Creating and maintaining healthy school environments is a necessity for students and staff. Here’s a quote from a national magazine that supports this. It reads... (read quote). **Ask audience when they think this was quoted** **Click Mouse for name of magazine and date to appear.** As you can see, this is not a new issue for schools, indoor air quality and the importance of healthy environments has been a discussion topic for a long time. In our time, it is a topic that requires our immediate action.
What is indoor air quality? When we use this term, what are we talking about? According to Webster’s Dictionary, Indoor Air Quality involves all aspects of the environment from temperature, humidity and ventilation to the chemical and biological elements that exist inside schools. Today, IAQ is among the top five environmental risks as people spend more than 70% of their time indoors and can be six to one hundred times as polluted as outdoor air. This risk affects the health of students and staff and their ability to be academically successful.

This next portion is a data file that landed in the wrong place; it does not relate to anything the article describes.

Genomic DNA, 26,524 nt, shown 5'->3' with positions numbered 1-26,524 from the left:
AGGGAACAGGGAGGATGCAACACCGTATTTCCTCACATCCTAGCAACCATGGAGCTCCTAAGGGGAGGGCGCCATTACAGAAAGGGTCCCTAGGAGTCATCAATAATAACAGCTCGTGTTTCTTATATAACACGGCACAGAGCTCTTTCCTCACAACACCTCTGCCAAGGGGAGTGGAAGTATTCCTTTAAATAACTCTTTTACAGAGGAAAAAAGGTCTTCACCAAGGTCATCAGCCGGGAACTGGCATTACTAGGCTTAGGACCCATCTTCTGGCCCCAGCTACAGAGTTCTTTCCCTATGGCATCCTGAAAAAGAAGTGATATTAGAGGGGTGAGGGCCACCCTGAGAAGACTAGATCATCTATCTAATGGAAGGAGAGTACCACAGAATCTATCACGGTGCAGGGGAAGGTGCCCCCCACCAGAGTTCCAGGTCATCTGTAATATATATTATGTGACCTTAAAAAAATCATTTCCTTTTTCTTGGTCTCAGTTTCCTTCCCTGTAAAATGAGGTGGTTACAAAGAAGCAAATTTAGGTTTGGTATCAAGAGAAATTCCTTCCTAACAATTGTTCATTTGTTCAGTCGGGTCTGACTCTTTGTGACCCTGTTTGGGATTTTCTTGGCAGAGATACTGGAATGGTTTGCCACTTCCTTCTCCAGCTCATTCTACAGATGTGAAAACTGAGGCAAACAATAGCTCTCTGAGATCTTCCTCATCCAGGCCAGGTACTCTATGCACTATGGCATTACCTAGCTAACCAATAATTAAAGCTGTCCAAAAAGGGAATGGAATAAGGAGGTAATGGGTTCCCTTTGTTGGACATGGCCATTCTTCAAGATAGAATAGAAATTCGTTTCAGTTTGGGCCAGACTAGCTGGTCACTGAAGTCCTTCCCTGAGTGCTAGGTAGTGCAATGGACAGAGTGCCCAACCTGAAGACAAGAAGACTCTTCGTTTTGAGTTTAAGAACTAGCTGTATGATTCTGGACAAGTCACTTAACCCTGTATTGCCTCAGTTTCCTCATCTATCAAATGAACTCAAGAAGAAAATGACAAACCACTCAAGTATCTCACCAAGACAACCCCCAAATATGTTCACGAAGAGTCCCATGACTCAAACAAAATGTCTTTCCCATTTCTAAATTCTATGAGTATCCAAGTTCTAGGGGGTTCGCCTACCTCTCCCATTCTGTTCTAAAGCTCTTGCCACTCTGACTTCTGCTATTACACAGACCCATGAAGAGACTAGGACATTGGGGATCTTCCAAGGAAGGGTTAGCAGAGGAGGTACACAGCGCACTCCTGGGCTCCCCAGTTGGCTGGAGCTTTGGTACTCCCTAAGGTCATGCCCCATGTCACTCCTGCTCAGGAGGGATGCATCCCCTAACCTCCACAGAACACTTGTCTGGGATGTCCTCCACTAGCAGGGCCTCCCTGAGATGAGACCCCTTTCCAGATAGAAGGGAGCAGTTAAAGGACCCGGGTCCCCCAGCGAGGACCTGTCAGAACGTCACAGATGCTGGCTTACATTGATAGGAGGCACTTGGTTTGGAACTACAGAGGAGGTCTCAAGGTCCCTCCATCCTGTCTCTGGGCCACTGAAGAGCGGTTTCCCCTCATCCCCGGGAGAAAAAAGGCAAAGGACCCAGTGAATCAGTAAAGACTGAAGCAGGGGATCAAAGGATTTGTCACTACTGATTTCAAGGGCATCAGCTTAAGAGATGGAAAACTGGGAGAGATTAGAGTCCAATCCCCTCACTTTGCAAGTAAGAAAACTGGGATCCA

That is why we should care about this issue. ** Read some stats from slide** **After second bullet** - Older buildings can have improper, old, or broken ventilation systems, unseen cracks that allow moisture to enter the building at the foundation or through the roof. **After third bullet** - An unhealthy school environment can affect student achievement and teacher performance.
Is indoor air quality an issue for most schools? Yes. Does this issue apply to us? Yes. What can we do about our own schools? The first step is implementing an IAQ management plan. Without this plan, we run the risk of: reduced productivity for teachers and staff; potential liability problems; and negative media coverage which can damage reputations and result in a lose of public trust. and increased potential health conditions, like asthma and other respiratory ailments.